Notes and Editorial Reviews
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A drummer-turned-composer, Steve Reich has produced some of the most vibrant, original and interesting music of our time, with influences as varied as Bach, Stravinsky, Miles Davis, John Coltrane, and Balinese and Ghanaian percussion. His technique of ‘phasing’ (short, repeating patterns moving in and out of phase with each other), used first in It’s Gonna Rain of 1965, formed the springboard for his complex and colourful style, with its intoxicating melodic lines and rhythmic patterns. In Phase to Face, we follow Steve Reich as he travels from the Autumn in Normandy festival to Rome (with the Italian musicians of Ars Ludi, the Ready-Made
Ensemble, Coro Ha-Kol and Quartetto Prometeo), to Tokyo, to New York, and to Manchester – for the world premiere of 2X5.
REPERTOIRE: With excerpts from: It’s Gonna Rain (1965), Piano Phase (1967), Pendulum (1968), Clapping Music (1972), Music for Pieces of Wood (1973), Music for 18 Musici ans (1976), Tehillim (1981), Sextet (1985), Different Trains (1988), The Cave (1993), Proverb (1995), 2 x 5 (2009)
BONUS: "Talks in Tokyo with Steve Reich" (18 min.) & "A brief History of Music by Steve Reich" (9 min.)
Region: 0 (all)
PICTURE FORMAT: NTSC 16:9
SOUND FORMAT: PCM-STEREO
SUBTITLES: English, German, French, Japanese
RUN TIME: 52 mins (Doc) + 28 mins
STEVE REICH: PHASE TO FACE
Steve Reich, dir.
IDÉALE AUDIENCE 3058128 (DVD: 52:00)
Talks in Tokyo with Steve Reich; A Brief History of Music by Steve Reich (28:00)
Early in 1987,
on PBS aired a documentary on Steve Reich titled
Steve Reich: A New Musical Language
. It was made around the time of the composer’s 50th birthday and served as biography and extended interview, with clips of Reich’s ensemble in performance. Nonesuch Records had also recently released a recording containing his Sextet and
. This new film, released in the composer’s 75th year, comes in the wake of the Pulitzer Prize awarded for his Double Sextet.
The two films are very similar. Each looks at the composer’s work to date and traces the development of Reich’s technique, from the earliest tape pieces to the most recent compositions—in this case, the rock-band piece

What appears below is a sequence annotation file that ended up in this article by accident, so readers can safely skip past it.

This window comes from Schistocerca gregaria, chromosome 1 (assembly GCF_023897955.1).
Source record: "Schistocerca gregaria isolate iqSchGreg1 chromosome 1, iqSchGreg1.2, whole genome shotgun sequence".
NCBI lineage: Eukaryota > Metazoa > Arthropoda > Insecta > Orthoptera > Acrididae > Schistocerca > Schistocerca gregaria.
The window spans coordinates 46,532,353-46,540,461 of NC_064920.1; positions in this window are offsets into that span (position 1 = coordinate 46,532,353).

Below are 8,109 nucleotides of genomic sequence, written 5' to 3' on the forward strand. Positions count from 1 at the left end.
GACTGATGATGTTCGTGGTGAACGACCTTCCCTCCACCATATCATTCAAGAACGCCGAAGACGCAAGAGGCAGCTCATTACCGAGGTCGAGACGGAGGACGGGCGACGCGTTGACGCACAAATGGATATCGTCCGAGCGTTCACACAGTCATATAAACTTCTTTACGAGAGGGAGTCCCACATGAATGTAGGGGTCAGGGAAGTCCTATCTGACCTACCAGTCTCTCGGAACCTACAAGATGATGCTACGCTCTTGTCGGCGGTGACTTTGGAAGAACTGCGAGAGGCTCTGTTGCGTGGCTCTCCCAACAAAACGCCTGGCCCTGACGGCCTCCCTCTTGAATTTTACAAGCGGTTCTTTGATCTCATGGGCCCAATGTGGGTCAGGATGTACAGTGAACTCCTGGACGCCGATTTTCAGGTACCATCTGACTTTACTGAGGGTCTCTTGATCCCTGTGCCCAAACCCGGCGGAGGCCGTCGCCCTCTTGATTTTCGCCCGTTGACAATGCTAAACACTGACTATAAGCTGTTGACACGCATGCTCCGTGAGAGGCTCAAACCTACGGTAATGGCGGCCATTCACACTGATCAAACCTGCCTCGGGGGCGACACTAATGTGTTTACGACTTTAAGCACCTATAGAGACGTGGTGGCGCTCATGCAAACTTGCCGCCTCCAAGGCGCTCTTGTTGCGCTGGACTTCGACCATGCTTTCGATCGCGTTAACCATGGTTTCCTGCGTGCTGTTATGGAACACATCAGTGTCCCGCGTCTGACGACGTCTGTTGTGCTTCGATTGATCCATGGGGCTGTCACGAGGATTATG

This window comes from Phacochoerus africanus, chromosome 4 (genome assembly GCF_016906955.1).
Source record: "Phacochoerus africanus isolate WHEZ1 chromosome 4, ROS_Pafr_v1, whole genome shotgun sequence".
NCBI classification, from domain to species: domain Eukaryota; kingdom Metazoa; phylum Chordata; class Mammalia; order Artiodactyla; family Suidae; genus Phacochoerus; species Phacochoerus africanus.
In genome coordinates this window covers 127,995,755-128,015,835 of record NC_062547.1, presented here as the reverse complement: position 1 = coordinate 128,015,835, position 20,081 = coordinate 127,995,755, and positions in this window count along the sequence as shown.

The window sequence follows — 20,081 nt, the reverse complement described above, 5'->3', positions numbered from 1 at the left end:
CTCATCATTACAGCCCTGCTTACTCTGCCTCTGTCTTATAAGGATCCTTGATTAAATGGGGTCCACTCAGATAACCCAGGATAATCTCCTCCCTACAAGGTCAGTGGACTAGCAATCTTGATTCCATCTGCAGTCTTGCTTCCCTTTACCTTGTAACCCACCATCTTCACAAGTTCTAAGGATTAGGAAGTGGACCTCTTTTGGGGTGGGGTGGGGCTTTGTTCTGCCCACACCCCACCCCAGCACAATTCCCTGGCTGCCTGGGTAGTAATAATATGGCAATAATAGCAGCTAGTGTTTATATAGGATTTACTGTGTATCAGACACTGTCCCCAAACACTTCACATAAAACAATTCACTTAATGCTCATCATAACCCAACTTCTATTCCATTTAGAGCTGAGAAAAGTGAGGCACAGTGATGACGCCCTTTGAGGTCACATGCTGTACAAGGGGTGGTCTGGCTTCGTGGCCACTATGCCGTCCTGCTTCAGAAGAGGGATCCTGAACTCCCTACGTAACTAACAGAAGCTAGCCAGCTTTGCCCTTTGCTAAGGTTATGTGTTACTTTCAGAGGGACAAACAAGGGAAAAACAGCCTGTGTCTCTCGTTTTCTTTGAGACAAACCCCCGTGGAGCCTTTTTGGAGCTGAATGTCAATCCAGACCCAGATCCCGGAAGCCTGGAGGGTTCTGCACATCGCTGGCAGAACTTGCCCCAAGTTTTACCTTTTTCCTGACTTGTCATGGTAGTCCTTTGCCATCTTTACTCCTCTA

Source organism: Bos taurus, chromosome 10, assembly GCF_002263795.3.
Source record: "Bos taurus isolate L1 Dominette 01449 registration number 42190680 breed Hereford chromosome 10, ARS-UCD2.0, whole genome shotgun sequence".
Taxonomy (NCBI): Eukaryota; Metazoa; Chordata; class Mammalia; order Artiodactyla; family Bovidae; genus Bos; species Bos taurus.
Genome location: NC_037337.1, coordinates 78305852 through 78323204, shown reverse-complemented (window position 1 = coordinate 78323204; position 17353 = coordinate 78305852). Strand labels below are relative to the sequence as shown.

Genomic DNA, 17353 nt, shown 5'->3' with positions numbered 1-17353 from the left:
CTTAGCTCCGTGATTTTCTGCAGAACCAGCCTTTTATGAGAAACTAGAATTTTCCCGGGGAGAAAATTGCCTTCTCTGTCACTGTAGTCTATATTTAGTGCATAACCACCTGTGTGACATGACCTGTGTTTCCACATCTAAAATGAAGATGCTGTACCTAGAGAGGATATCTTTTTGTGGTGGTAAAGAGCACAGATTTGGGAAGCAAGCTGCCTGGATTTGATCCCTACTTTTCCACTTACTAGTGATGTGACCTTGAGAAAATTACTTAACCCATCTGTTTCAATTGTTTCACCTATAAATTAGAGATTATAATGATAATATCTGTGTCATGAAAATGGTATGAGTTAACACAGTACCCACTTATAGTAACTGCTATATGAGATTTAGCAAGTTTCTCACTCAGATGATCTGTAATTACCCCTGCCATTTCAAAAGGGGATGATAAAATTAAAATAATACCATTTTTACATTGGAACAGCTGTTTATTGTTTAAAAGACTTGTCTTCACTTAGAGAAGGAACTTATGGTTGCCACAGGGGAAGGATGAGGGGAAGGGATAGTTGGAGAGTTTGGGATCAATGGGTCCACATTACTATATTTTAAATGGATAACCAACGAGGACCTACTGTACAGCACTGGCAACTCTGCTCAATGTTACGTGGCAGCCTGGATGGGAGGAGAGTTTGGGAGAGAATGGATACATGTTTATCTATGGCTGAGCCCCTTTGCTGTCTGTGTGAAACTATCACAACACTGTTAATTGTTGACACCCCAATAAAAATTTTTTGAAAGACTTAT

2x5. Phase to Face
opens (in 2009) with Reich taking a phone call from NPR reporter Tom Cole, who informs him that he has just won the Pulitzer—surely a serendipitous way to open a film. Interspersed throughout the interview, which provides the film’s main focus, are glimpses of various ensembles in performance. In fact, that is one of the more obvious developments documented in this video: Whereas 25 years ago, Reich’s music was presented to the public primarily through performances by Steve Reich and Musicians, now the music is truly international, performed by new ensembles throughout the world.
All aspects of Reich’s career are touched upon, from the earliest tape and electronic works to the various phase pieces; the watershed of
Music for 18 Musicians
leads to the expanding horizons of the orchestral and vocal works, which in turn brings the viewer up to date with the synthesis and concentration of Reich’s various styles into such works as
You Are (Variations)
Reich is an eloquent speaker and quite insightful concerning his own music and its place in the larger context of music history. Video montages that add another dimension to the film occasionally accompany the interview and performance clips. The only drawback in this otherwise excellent video is the sound: Billed as PCM stereo, the audio focus is extremely narrow, and even the musical segments sound like a sort of super-mono. Only in the bonus segment titled
Talks in Tokyo with Steve Reich
is true stereo heard when a generous excerpt of
You Are (Variations)
is played for the audience.
These bonus segments allow Reich to expand on some of the ideas presented in the main program. In Tokyo, Reich provides answers to (unheard) questions concerning computers (Reich uses them for composition and rehearsals, but also feels that “the computer killed the record business”), the connection between tape pieces such as
and new computer music (he hopes the human voice is still used), how the orchestra of the 21st century will use amplification to replace the sheer number of instruments, and how his
album brought his music to a new audience.
Brief History of Music
is a short course on how music develops in cycles from complicated to simpler forms, citing (for instance) Wagnerian harmonic development leading to the dead end of Schoenberg’s elimination of tonality; this in turn stimulated Debussy, Ravel, Satie, and Stravinsky to react by taking harmony in new directions, which eventually led to the development of the American populist school via Copland and eventually to Glass, Reich, and the other Minimalists (though of course, Reich never uses that term).
This video should appeal to anyone curious about recent American art music; for those interested in the music of Steve Reich, this is the primer.
FANFARE: Christopher Abbot
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